Isaac Hayes redefined not just black music, but all music. UK fans might do well to remember that he was more than the guy who had a novelty No. 1 in the UK charts with his South Park single, “Chocolate Salty Balls”.

To get a full perspective on Isaac Hayes, and the whole Stax Volt scene, I leave you with a second documentary recommendation. Have a look at Robert Gordon and Morgan Neville’s excellent PBS aired film, Respect Yourself: The Stax Records Story, narrated by Samuel L. Jackson.

Here’s the trailer from YouTube:

There’s plenty of clips of Isaac Hayes, along with the greats like Otis Redding, Booker T. and the MGs, Sam & Dave, the Staple Singers, Albert King, Eddie “Knock On Wood” Floyd, and of course, Carla and Rufus Thomas,

Heaven just a got a little more soulful, rest in peace soul brother, rest in peace.

Strangely Magical Overtones From Two of My Musical Heroes

Posted in Uncategorized on August 8, 2008 by pulmyears

THIS WEEK I’ve been pretty excited about the upcoming David Byrne & Brian Eno collaboration, Everything That Happens Will Happen Today, which will be available on their web site on August 18th, streaming (for free) and also “available for purchase as both a download and in physical formats.”

As Byrne says on the website, it’s their first collaboration “in about 30 years.” He claims that “for the most part” Eno did the music, while Byrne wrote some tunes, words and sang.

I agree with him when he says “It’s familiar but completely new as well.”

The “single” that’s been capturing my heart and mind (and feet) of late is called “Strange Overtones” and you can get an mp3 sent to you when you register your email address with the site.

Good news also, that Byrne will do a major tour this fall, and promises to perform material from the new album as well as music from his previous collaborations with Eno, including, he says, “3 Talking Heads albums, Bush of Ghosts, etc.”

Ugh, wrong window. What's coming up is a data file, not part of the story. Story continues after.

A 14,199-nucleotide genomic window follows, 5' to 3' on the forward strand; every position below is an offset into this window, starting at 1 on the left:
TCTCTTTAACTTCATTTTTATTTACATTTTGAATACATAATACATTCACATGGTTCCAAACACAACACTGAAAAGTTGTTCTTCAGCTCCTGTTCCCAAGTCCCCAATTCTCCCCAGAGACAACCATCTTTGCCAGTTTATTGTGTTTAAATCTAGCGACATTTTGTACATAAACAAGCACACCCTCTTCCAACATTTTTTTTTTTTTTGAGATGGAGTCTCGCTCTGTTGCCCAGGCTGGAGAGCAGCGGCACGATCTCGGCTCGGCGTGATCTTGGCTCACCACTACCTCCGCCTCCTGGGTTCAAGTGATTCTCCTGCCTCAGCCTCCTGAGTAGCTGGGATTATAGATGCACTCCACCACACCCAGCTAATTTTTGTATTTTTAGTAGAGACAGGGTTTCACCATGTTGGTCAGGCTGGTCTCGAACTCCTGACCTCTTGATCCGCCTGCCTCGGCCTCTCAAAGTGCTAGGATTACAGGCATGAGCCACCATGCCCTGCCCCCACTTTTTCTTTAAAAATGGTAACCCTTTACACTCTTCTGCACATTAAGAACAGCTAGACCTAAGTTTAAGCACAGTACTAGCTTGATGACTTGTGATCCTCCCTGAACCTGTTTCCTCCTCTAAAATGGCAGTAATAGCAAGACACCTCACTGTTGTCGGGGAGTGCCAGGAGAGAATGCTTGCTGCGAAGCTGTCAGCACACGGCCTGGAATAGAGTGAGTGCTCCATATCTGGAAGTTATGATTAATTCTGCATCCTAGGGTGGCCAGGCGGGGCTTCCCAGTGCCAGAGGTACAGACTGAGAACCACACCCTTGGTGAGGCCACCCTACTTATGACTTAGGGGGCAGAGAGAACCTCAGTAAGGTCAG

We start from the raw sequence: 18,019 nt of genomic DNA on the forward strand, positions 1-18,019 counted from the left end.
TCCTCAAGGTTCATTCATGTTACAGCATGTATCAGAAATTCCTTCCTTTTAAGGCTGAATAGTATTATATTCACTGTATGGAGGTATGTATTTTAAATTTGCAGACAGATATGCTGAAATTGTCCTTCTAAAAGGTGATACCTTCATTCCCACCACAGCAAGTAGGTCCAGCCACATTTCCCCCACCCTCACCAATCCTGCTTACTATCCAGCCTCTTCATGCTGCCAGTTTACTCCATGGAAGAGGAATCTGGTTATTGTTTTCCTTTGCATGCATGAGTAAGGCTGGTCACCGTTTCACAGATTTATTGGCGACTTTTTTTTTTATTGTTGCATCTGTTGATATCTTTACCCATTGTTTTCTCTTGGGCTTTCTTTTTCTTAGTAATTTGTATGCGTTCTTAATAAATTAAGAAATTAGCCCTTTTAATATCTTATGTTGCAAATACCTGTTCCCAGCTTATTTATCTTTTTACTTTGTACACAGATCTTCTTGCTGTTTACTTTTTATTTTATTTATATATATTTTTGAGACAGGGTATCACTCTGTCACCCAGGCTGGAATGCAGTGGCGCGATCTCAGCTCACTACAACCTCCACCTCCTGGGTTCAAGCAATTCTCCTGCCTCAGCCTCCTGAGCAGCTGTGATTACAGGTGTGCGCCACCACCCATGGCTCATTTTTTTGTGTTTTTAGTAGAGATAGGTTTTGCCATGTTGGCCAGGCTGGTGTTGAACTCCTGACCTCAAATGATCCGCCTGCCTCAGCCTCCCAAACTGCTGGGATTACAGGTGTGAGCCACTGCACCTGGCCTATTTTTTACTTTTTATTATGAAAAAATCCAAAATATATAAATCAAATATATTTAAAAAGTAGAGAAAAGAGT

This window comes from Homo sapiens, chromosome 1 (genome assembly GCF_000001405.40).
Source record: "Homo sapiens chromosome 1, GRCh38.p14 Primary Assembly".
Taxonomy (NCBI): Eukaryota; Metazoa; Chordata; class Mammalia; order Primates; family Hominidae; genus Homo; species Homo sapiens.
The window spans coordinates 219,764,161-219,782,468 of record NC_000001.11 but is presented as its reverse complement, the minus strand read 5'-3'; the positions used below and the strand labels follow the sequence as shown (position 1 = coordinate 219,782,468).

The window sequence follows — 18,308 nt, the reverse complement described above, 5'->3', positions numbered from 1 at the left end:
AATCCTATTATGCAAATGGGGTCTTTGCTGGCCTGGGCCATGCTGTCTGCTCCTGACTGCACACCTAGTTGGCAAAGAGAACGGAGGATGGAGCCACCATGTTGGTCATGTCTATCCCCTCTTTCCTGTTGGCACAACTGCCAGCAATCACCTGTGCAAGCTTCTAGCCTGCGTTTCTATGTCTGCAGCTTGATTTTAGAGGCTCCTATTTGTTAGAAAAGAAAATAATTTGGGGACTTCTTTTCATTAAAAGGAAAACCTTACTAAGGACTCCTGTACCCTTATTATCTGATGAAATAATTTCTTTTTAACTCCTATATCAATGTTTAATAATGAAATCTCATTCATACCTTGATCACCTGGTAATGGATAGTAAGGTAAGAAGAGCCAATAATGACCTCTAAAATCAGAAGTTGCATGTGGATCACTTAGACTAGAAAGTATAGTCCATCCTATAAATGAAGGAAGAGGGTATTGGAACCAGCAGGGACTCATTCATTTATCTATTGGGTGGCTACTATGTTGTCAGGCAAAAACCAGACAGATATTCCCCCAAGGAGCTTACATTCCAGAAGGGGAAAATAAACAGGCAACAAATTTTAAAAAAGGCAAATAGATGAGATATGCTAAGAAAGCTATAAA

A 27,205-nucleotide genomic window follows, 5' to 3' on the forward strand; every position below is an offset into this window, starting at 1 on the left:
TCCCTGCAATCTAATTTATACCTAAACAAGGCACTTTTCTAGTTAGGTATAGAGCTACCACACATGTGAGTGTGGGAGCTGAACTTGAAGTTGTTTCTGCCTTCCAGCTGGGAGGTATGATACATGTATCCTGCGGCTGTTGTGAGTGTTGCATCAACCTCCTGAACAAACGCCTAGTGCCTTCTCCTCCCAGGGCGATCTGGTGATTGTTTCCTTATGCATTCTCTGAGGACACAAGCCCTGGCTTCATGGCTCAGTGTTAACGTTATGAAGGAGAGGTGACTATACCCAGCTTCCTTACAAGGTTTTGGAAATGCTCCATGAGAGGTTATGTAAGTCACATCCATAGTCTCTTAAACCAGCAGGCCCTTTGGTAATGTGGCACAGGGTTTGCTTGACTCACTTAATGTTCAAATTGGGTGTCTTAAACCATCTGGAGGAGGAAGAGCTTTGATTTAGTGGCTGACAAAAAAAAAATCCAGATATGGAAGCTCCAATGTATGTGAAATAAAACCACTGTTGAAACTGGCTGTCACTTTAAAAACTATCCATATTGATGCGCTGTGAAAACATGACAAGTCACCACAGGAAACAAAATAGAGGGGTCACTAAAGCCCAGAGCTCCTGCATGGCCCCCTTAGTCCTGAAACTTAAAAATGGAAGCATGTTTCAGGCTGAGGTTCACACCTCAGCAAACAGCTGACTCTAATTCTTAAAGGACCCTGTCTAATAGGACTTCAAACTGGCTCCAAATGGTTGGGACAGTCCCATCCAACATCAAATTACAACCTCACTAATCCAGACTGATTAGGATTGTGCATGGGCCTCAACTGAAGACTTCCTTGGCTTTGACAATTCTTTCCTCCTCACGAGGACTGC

There’s more info on the website.

The Paul And John Debut at SF, IPO, Aug 16th!

Posted in Uncategorized on August 5, 2008 by pulmyears

I recently joined forces with my friend John Moremen (formerly of the Neighbors)
in a new project that we have called The Paul And John.

We have co-written a bunch of songs that sound just like both of us. Of course, you are welcome to play “spot the influence” when you hear the stuff.

Over the last months we’ve been “in the studio” (as they say) producing an “album” (as they used to say) with the working title of Heavy Blue. We are about halfway to finishing it, but we’ve already got some great results over at John’s studio in the Inner Sunset and at Allen Clapp’s place in Sunnyvale. Allen, of course, is visionary leader of the Orange Peels and he has been and will continue to be involved in this recording, also. We are very excited about it. Look for it whenever we get it finished and “released” (as they often say).

Of more pressing news, we will be playing a brief sneak peek set at this year’s San Francisco edition of the International Pop Overthrow festival, which this year runs from August 12 through the 16th.

Here’s their website for general information.

We will play a four or five song set, kicking off the show at the crazy early hour of 7:30 pm on the final Saturday night, August 16th, at the Rockit Room (see below for address, or click on the link) .

Joining us for the inuaugural live lineup of The Paul and John will be our very good
friends Mike Levy on bass and Daniel Swan on drums. Both are from The Sneetches and both are way too talented to be thought of as mere “sidemen”.
We are also excited to notice that Walter Clevenger and the Dairy Kings, our pals The Bobbleheads and our newest friends, The Corner Laughers (who recently recorded with Allen Clapp) will be on the same bill with us!

Here’s the line up and address for our IPO night,

Saturday, August 16th

406 Clement St.

7:30 The Paul and John
8:00 Sentinel
8:30 Pleasure Trip
9:00 Eric Friedmann and The Lucky Rubes
9:30 Walter Clevenger & The Dairy Kings
10:00 The Corner Laughers
10:30 The Bobbleheads
11:00 The Brink
11:30 Preoccupied Pipers

Please come out and see us if you “feel so inclined” (as they say).